Over at the blog Not Exactly Rocket Science, Ed Yong takes a look at a fascinating study by Christopher Bryan on using the power of words to create action:
"Countries around the world have tried many tactics to encourage people to vote, from easier access to polling stations to mandatory registration. But Christopher Bryan from Stanford University has found a startlingly simple weapon for increasing voter turnout – the noun. Through a simple linguistic tweak, he managed to increase the proportion of voters in two groups of Americans by at least 10 percentage points.
During the 2008 presidential election, Bryan recruited 34 Californians who were eligible to vote but hadn’t registered yet. They all completed a survey which, among other questions, asked them either “How important is it to you to be a voter in the upcoming election?” or “How important is it to you to vote in the upcoming election?”
It was the tiniest of tweaks – the noun-focused “voter” versus the verb-focused “vote” – but it was a significant one. Around 88% of the noun group said they were very or extremely interested in registering to vote, compared to just 56% of the verb group.Why is this so?
In two later experiments, Bryan showed that these claims translate into actual votes. The day before the 2008 election, he sent his survey to 133 Californians who were registered to vote but hadn’t yet. After the election was over, Bryan used official state records to work out what his recruits had actually done. The results were clear: 82% of the people who read the “vote” question eventually filled in their ballots, compared to 96% of those who read the “be a voter” question."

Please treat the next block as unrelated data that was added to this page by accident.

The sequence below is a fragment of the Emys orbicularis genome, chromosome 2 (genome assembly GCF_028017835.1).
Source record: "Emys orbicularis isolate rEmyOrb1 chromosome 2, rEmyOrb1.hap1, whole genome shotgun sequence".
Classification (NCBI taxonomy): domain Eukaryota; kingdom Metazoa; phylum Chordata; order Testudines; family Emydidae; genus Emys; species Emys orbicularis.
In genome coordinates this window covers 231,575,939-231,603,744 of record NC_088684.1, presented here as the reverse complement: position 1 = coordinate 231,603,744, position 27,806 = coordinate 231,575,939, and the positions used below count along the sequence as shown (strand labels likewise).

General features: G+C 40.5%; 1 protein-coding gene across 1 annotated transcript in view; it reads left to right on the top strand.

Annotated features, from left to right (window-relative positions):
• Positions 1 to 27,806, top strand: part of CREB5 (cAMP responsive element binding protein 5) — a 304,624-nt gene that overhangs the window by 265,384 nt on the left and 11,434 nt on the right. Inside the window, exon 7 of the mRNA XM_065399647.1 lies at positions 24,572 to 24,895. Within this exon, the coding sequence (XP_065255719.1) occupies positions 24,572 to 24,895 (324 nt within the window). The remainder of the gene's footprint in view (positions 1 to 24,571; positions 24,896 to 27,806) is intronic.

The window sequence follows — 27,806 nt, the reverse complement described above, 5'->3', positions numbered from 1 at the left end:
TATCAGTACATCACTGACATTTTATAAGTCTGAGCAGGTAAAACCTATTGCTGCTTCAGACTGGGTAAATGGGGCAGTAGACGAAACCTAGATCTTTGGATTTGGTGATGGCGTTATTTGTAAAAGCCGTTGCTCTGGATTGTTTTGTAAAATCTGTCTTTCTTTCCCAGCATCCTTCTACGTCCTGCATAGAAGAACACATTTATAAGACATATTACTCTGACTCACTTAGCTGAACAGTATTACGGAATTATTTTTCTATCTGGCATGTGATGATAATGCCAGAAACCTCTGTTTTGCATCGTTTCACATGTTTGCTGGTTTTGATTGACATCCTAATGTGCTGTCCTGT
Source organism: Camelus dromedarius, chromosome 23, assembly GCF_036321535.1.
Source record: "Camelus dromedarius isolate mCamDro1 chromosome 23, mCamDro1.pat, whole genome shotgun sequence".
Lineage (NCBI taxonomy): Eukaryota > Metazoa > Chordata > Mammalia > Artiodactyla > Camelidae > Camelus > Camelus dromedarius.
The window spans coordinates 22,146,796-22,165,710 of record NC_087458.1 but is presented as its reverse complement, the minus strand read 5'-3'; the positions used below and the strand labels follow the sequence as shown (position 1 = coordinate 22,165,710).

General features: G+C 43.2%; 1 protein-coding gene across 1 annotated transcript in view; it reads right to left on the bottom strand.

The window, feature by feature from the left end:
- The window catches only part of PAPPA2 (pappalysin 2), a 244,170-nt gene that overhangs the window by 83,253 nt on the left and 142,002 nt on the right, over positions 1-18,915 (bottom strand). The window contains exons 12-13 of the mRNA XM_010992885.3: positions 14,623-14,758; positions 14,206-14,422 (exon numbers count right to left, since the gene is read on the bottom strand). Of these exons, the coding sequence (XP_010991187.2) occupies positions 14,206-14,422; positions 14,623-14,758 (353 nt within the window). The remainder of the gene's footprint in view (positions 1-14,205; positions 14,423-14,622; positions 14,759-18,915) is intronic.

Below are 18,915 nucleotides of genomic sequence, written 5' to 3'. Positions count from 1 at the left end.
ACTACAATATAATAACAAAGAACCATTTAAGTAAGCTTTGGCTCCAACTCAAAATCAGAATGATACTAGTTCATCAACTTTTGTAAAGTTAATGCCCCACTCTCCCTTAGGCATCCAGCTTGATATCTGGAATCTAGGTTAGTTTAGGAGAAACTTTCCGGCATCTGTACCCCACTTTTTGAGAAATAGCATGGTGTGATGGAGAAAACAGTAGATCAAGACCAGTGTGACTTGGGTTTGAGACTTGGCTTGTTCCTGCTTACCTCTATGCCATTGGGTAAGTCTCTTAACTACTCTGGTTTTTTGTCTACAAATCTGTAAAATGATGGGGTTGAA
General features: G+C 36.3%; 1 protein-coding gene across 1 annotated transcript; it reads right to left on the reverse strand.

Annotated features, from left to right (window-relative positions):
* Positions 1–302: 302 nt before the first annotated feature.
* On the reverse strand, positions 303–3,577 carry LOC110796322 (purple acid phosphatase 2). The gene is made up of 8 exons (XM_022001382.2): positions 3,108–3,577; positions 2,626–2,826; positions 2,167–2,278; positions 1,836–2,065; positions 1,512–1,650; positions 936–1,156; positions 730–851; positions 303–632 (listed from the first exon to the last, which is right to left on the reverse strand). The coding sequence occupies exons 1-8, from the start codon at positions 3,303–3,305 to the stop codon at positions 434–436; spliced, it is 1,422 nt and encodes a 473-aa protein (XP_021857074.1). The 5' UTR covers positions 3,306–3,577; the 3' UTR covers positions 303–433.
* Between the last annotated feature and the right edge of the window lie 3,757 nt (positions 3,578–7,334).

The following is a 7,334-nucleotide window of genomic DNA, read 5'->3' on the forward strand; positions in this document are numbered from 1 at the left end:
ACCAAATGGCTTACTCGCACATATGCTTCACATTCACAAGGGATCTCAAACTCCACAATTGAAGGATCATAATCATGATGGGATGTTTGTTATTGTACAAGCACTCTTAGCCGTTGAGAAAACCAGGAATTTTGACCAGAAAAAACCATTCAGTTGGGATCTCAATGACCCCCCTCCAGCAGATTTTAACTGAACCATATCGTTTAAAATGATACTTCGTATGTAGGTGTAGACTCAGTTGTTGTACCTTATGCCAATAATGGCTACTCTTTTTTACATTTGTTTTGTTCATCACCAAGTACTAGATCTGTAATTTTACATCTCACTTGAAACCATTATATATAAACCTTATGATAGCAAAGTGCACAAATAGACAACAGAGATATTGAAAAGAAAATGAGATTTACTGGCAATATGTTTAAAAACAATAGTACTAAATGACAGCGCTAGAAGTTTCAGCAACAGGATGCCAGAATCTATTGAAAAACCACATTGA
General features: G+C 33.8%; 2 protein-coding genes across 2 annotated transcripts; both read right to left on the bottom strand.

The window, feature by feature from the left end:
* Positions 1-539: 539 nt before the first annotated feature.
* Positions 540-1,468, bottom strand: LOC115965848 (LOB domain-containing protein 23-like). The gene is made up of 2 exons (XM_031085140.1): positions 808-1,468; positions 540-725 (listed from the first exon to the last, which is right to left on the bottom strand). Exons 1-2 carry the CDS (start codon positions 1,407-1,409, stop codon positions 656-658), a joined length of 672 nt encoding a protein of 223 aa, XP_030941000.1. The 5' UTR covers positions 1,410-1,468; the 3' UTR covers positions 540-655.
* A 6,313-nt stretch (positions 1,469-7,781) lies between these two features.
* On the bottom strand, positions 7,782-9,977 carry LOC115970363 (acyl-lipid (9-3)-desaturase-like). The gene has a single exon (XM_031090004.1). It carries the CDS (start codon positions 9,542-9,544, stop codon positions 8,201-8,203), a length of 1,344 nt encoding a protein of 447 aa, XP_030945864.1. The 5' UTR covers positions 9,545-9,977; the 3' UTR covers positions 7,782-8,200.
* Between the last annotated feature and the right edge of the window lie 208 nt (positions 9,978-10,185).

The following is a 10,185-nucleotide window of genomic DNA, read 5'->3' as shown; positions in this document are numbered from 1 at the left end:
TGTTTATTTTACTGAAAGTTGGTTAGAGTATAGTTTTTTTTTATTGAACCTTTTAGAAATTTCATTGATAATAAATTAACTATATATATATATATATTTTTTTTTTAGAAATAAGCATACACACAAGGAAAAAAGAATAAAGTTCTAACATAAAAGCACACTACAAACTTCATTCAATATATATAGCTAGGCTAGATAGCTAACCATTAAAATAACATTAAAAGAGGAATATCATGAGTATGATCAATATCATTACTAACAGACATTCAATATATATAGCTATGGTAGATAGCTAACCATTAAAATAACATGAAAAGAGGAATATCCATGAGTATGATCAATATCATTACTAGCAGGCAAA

"Bryan thinks that the subtle change from “vote” to “be a voter” plays off two psychological quirks. First, when we use predicate nouns to describe ourselves, we see the words as reflections of our essential qualities. This creates a far stronger impression than verbs do – it’s the difference which defining who we are, versus to what we do. As Bryan writes, “People may be more likely to vote when voting is represented as an expression of self – as symbolic of a person’s fundamental character – rather than as simply a behaviour.”(Emphasis mine)
Second, when we use predicate nouns to describe future behaviour (“to be a voter”), we not only reflect on our qualities, but on the qualities of the people we could be. These words offer a vision of a future identity that’s up for grabs. And voting, regardless of whether people do it or not, is generally seen as positive and worthy – it’s something that people feel they should do. “Using noun-based wording to frame socially valued future behaviour allows individuals, by performing the behaviour, to assume the identity of a worthy person,” writes Bryan."
What we learn from this experiment is that people make decisions based on their own concept of identity. This topic keeps recurring in this blog because it's a fundamental aspect of human behavior. (Previous posts here and here)
Identity is the frame through which we view the world and make decisions. Do you listen to metal or are you a Metalhead? Do you like delicious food or are you a Foodie? Do you support local music shows or are you a Local Music Supporter?
There's a huge difference between the two.
This work is licensed under a Creative Commons Attribution-NonCommercial-ShareAlike 3.0 Unported License.